It became official Tuesday: Fidel Castro was formally removed from the leadership of the Cuban Communist Party for the first time since its formation nearly 50 years ago.
But despite expectations that the new party leadership would begin to usher in a younger generation, senior stalwarts were appointed to the top posts.
The moves came at the end of an extraordinary congress of the ruling party in which participants also endorsed a potentially far-reaching package of economic reforms.
Cuban President Raul Castro, as expected, was elected first secretary of the Communist Party, replacing his ailing brother. But for the second slot, Castro named an 80-year-old hard-line communist official long seen as his right-hand man, Jose Ramon Machado Ventura.
In fact, by one count, the new 15-member Politburo, only slightly changed from the previous one, has just three members younger than 60; half are in their 70s.
New faces included Mercedes Lopez Acea, 46, head of the Communist Party in Havana, and, significantly, Marino Murillo, 50, a former economy minister recently placed in charge of the broad economic reforms that Raul Castro, 79, has made the centerpiece of his government.
The congress endorsed those reforms, which are believed to include issuing more licenses for small businesses, slashing bloated state payrolls and allowing, for the first time, the buying and selling of private property.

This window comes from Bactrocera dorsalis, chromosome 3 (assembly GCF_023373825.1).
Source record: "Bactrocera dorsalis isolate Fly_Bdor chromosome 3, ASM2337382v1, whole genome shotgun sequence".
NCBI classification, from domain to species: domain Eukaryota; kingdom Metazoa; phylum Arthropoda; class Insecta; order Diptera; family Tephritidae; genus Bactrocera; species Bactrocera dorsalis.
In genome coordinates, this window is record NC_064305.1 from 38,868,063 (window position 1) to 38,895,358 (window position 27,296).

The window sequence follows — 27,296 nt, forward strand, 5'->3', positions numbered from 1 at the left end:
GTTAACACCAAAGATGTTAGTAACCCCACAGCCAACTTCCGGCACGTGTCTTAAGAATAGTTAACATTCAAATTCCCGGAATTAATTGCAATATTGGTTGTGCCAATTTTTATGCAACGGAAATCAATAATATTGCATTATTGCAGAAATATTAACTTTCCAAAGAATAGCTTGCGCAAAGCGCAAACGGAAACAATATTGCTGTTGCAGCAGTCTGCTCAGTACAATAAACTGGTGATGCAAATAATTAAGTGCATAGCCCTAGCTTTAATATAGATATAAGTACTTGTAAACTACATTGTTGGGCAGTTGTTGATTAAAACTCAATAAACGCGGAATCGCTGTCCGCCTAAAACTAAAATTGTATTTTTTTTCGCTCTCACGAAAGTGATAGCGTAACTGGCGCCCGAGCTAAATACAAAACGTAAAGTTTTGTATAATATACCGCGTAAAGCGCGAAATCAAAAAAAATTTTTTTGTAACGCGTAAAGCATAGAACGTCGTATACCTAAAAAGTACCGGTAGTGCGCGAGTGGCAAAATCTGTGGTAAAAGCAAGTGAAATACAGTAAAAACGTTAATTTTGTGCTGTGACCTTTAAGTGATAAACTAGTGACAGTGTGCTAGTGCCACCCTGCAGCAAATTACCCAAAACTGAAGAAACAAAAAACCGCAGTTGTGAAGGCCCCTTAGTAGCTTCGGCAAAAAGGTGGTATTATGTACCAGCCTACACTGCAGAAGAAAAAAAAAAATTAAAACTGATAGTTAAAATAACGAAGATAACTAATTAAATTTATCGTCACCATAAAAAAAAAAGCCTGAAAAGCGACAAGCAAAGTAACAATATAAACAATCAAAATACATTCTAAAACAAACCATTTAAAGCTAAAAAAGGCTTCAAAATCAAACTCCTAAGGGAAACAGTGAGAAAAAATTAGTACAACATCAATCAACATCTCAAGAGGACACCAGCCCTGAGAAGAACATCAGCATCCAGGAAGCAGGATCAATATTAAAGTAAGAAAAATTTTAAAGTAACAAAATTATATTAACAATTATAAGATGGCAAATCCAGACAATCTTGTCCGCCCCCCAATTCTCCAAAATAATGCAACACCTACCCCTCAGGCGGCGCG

But Castro, in Tuesday’s closing speech, said it could take five years for the new measures to be enacted, a timeline that some experts say is too protracted to save Cuba’s flailing economy.
“We are not under the illusion that … [the measures] by themselves are the solution to all the problems that exist,” Castro said. “Updating the economic model is not a miracle that can be achieved overnight, as some people think.”
The text of the speech was made available by the Havana-based news agency Prensa Latina, and video of Castro delivering it was broadcast by Granma, the official Communist Party news service.
Castro has also proposed limiting party and government officials, including the president, to two five-year terms. That had been a taboo topic in a country where either Fidel or Raul have ruled for half a century. Both have also held the two top posts in the Communist Party since it was formed in 1965.
As for his brother’s decision to leave the party leadership, Raul Castro said Fidel did not need a formal title to validate his position as the historic father of the revolution. As if to underscore the point, Fidel Castro, 84, made a surprise appearance at the congress’ closing session, helped to the dais by an aide as delegates gave him a sustained standing ovation.
Fidel Castro recently revealed that when he fell ill in 2006, and nearly died, he not only relinquished the presidency but also his party role.
“I knew the state of my health was grave,” he wrote this week to explain his decision. “But I was at peace. The revolution would go on.”